Tag Archives: friends

Be Curious

Seems like nowadays lots of people aren’t curious about their neighbors, their coworkers, new people at church.

Which is too bad because if you’re not curious, you miss out on making a potential friend.  Curiosity has gotten a bad rap of late. Most people now link curiosity with being nosy.

i don’t see it like that. My curiosity is part of my drive to know people and to form connections, maybe even a new friendship.

My husband and I made some good friends a few years ago just because we asked some questions. It went like this:

During the greet time at our church, I happened to notice a couple I’d never met.

“Hi, my name’s Dena. We moved to Colorado last year.”

“Nice to meet you,” the man said. “I’m Doug, and this is my wife, Mia.”

We shook hands. (it could have ended right there. I’m glad to say, it didn’t.)

“Where did you move from?” Doug asked.

“Most recently from Southern California, but we’ve lived in lots of different states.”

Mia said, “Us, too. We’re originally from Ohio.”

“Ohio! I went to school in Ohio.”

Doug perked up. “Really? What college?

“Oberlin. I went to the conservatory of music there. Have you heard of it?”

“Of course,” Doug said. “My brother went to Oberlin, but that was probably way before your time.”

Doug appeared to be around my age, so I asked, “When did your brother attend?”

“He went during the seventies.”

“That’s when I went!”

“Oh,” Doug sounded doubtful, “he went to the college. Competed on the swim team. I doubt you’d have met him.”

A spooky but exciting feeling started to zip around my stomach.”Now, this is really weird. I dated someone on the swim team, so maybe I met your brother.”

“His name is Bill.”

“Bill! I knew Bill. Tall, lean, long hair, did the distance races.”

“Yeah, that’s him.”

Doug and Mia and I started laughing .

i shook my head. “This is amazing.”

We finished our conversation, ending with updated news of Doug’s brother, Bill. Then we made plans to meet for dinner the following week. Doug and Mia turned out to be wonderful people and good friends.

It would have been easy to have simply said, “Hi, nice to meet you,” and have sat down again to wait for the sermon to begin.

But if we’d done that, we would have missed out on a truly fun and surprising conversation.

And a lovely friendship where both couples have enriched each other.

Nowadays, whenever I meet someone new, I try to imprint their voices and faces in my mind. Who knows? This new acquaintance might someday become my long-time, loyal friend.

“My father used to say that when you die, if you’ve got five real friends, you’ve had a great life.” (Lee Iacocca)


Years ago, in college, I developed the practice of going for long, solitary walks to clear my mind of all the stresses of classes, assignments, exams, and performances.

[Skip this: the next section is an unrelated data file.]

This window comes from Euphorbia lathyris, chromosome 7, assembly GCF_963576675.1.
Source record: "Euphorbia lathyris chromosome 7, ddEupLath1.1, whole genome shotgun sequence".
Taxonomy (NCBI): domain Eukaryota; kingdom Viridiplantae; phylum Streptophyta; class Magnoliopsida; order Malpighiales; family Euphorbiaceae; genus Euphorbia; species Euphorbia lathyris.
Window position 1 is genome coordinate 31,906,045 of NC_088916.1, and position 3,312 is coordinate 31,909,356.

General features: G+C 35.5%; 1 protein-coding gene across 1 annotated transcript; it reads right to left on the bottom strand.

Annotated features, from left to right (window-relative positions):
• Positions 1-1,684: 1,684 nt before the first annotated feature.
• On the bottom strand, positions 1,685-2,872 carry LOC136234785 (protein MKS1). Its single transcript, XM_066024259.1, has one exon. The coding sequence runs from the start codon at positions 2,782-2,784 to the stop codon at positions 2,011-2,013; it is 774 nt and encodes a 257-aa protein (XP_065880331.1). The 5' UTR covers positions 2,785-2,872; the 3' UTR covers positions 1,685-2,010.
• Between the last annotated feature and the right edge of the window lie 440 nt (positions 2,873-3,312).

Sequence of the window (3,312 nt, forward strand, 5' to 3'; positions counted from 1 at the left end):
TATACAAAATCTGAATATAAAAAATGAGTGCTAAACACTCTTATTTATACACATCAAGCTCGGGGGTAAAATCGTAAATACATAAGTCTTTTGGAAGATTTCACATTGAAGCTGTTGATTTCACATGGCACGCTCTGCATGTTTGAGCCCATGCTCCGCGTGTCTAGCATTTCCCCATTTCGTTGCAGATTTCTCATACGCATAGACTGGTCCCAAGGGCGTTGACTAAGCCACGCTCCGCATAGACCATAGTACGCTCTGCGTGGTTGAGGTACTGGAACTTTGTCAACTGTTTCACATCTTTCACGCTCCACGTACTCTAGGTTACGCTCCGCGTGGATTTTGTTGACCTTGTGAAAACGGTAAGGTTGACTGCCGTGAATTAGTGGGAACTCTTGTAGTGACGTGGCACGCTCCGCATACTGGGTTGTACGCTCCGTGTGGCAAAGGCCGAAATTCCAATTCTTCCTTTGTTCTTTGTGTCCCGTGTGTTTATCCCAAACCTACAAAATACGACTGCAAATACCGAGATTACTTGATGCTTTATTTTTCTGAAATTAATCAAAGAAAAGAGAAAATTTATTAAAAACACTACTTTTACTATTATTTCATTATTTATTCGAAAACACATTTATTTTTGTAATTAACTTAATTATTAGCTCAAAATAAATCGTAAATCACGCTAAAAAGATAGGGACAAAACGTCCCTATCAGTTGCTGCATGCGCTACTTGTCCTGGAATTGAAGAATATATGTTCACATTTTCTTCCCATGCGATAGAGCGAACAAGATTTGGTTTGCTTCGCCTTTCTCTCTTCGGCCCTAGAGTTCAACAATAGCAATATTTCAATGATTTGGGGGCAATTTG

Later, as a busy mother, church volunteer, and music teacher, the only quiet and truly private spot I could find for my rare moments of retreat was—think the old Calgon commercials—the bathroom. Not really a retreat, but it was the most I could manage at that time.

Remember Maria from The Sound of Music? She hiked into the Austrian Alps to be alone with God and her thoughts. Wouldn’t that be great?

Nowadays, most of my mini-retreats are solitary places. So this past weekend’s Front Range Christian Fiction Writer’s Retreat at Estes Park was a new thing for me. At our resort, I met and socialized with my writer friends. Networked. Learned about writing opportunities. Listened. Shared. Ate and snacked with friends.

Then we all retreated to our separate rooms to write. No pressure to follow any specific agenda. No expectations for what and how much to write. Just do what you want for an entire weekend.

Sound great? You bet.

I did not turn on the TV. I didn’t listen to music. The quiet of the hotel room sometimes startled me, as if something were wrong. Until I reminded myself that it was okay to have silence.

But I’m learning that a Retreat isn’t necessarily about getting alone.

A Retreat is about leaving your usual set of daily activities and chores.

Letting the change in environment, the change in weather, in light or dark, in waking and sleeping, in your usual set of friends… shake your brain free. And asking God to accomplish his purpose during this time.

Nov 03 2010 057By Sunday, I felt fully into the mind-set of Retreat. I had finished editing my latest novel, and had formulated a plan for the next six months of my writing career. My mind felt clearer. Thank You, God!

Jesus went on Retreat. His were very short. But, being the Master, He knew how to get the most out of His jaunts up into the hills where he met His Father.

“With the crowd dispersed, He, (Jesus) climbed the mountain so He could be by Himself and pray. He stayed there alone, late into the night.” (Matt. 14:23 The Message)